The Red Cross Society of Bosnia and Herzegovina continued to implement various programmes to improve the lives of the most vulnerable people in the country, thus enhancing its image among the population and promoting the Red Cross Fundamental principles and humanitarian values. Its main activities were in the areas of Disaster Preparedness (14 Emergency Response Units were established), Disaster Response (emergency appeals were launched with the support of the International Federation in order to assist the most needy returnees, as well as drinking water was provided for the southern parts of the country affected by drought), Health Care, Dissemination of International Humanitarian Law, Tracing and Mine Awareness.

In Organisational Development, the National Society (NS) gave particular attention to its human resources (Office Manager - in the absence of a Secretary General-, Population Movement Co-ordinator and Finance Manager were recruited in the course of 2003 at the NS Headquarters level) and the RCSBiH actively recruited volunteers from all sections within the community, including vulnerable groups (especially returnee volunteers within the Populat ion Movement Programme). Fund-raising potential remained limited, so to boost its profile in the community, the NS trained more than 100 professional Red Cross staff and volunteers in information/ communication skills.

The international components of the Movement operating in Bosnia and Herzegovina continued to co-operate very closely in order to provide maximum contribution to strengthening the RCSBiH structure. Apart from the International Federation and the ICRC, there are two partner national societies present in the country (Swiss and Spanish), while the Danish Red Cross pulled out in July after seven years of work in Bosnia and Herzegovina. In the second half of the year, the RCSBiH established bilateral programmes with German and Swedish RC within the Population Movement programme.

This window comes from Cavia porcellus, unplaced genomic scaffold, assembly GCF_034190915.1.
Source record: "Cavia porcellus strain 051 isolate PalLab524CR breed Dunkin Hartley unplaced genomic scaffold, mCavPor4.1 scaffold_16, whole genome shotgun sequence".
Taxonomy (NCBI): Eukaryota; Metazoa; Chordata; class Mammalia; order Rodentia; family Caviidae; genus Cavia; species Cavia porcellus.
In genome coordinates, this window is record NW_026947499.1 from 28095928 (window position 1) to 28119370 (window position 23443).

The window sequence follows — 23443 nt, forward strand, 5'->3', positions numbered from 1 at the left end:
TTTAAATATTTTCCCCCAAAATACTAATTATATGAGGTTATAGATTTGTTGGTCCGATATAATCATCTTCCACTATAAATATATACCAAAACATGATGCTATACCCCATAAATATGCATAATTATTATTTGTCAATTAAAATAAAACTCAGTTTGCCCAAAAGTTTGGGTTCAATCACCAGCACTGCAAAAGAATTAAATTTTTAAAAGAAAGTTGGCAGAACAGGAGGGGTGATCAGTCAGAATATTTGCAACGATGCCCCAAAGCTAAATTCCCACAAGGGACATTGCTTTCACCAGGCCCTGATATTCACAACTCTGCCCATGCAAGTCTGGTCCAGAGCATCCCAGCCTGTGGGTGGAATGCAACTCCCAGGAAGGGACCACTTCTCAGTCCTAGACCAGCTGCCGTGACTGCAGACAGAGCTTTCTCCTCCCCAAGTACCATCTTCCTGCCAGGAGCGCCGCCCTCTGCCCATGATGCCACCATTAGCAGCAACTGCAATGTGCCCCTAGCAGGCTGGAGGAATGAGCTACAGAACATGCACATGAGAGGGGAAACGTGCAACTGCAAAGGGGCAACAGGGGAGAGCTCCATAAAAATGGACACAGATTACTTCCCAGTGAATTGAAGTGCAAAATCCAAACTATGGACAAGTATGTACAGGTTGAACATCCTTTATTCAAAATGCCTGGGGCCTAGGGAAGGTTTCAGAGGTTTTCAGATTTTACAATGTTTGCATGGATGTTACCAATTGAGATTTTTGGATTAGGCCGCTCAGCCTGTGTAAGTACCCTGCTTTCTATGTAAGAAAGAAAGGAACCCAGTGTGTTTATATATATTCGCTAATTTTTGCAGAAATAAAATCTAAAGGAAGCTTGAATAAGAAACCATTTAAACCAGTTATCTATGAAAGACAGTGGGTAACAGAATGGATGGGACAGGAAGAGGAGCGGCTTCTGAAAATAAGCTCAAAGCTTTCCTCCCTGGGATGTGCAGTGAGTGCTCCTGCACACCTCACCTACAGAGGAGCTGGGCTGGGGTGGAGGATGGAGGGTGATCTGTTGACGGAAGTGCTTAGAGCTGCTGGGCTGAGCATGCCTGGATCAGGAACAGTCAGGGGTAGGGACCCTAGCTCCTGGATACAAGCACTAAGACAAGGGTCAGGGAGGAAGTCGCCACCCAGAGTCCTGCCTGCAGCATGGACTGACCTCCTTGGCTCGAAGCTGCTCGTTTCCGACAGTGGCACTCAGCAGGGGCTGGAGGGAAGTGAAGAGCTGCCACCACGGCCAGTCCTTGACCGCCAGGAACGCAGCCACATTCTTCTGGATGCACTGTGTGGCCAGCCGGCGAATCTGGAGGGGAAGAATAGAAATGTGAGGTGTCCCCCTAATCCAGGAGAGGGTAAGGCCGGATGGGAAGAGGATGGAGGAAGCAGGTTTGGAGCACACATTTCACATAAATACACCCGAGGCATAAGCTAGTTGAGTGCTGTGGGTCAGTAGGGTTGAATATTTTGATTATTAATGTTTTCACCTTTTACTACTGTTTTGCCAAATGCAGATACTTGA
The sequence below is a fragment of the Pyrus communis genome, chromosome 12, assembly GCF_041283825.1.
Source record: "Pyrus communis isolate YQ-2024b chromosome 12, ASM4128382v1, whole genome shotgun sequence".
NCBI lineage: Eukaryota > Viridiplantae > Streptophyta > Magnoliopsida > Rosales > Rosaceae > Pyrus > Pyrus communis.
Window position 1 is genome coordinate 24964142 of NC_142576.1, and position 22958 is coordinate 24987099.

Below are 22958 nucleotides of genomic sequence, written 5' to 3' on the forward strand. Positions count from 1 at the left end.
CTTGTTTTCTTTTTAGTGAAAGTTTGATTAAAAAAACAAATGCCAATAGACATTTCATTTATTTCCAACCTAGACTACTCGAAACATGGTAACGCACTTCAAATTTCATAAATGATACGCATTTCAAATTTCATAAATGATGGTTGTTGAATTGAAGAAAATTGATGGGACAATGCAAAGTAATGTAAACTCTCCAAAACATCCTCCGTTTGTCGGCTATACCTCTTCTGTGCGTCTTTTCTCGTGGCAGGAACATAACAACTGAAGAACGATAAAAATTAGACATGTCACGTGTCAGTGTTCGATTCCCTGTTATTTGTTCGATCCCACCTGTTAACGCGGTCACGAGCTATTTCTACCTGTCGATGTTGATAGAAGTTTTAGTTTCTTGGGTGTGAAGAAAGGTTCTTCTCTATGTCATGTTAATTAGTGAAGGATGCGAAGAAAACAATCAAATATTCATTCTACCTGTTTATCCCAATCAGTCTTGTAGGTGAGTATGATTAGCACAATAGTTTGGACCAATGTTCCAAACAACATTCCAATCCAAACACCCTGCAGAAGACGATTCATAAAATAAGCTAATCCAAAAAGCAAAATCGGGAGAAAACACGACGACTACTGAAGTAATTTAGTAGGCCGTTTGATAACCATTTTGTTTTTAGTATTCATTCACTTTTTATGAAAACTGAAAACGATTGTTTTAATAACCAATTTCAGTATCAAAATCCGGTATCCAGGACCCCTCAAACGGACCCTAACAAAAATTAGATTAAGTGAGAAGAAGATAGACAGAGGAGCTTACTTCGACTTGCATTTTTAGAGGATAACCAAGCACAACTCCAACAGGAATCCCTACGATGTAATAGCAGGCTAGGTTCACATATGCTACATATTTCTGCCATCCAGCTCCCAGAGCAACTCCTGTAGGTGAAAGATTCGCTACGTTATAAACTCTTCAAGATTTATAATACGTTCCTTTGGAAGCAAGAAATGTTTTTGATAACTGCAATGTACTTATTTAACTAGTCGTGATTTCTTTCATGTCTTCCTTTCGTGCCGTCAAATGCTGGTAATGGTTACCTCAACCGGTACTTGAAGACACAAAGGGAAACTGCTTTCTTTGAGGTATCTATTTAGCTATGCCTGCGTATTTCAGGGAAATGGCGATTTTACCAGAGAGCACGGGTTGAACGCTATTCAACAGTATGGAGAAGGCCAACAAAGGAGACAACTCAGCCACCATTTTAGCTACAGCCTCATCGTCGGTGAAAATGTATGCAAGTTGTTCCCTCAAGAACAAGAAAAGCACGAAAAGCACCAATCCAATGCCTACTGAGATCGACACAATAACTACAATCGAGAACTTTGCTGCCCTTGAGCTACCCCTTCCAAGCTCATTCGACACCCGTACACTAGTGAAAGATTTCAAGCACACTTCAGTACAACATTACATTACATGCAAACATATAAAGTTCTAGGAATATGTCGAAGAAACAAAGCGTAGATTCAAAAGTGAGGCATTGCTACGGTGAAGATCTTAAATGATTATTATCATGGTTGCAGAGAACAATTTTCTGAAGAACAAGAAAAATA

According to the regional strategic plan (2+2), the Federation Country Representation Office in Bosnia and Herzegovina will be maintained in 2004 and will provide support to the National Society in the four core areas defined in Strategy 2010. The International Federation continued to reduce the number of staff and at the end of the year , there was a country representative and two national staff in Sarajevo and two more national staff in the sub-regional disaster management office in Trebinje.

Unlike the previous couple of years, when the Federation was faced with severe funding problems which affected implementation of some objectives in the appeal, donors' support for the Federation programmes was relatively good this year. On the other hand, some of the objectives in the Appeal for 2003 were not fully achieved, mainly due to the very complex environment in which the National Society operates, as well as to the RCSBiH internal weaknesses. As a result, some of the NS's priorities have been deferred to 2004.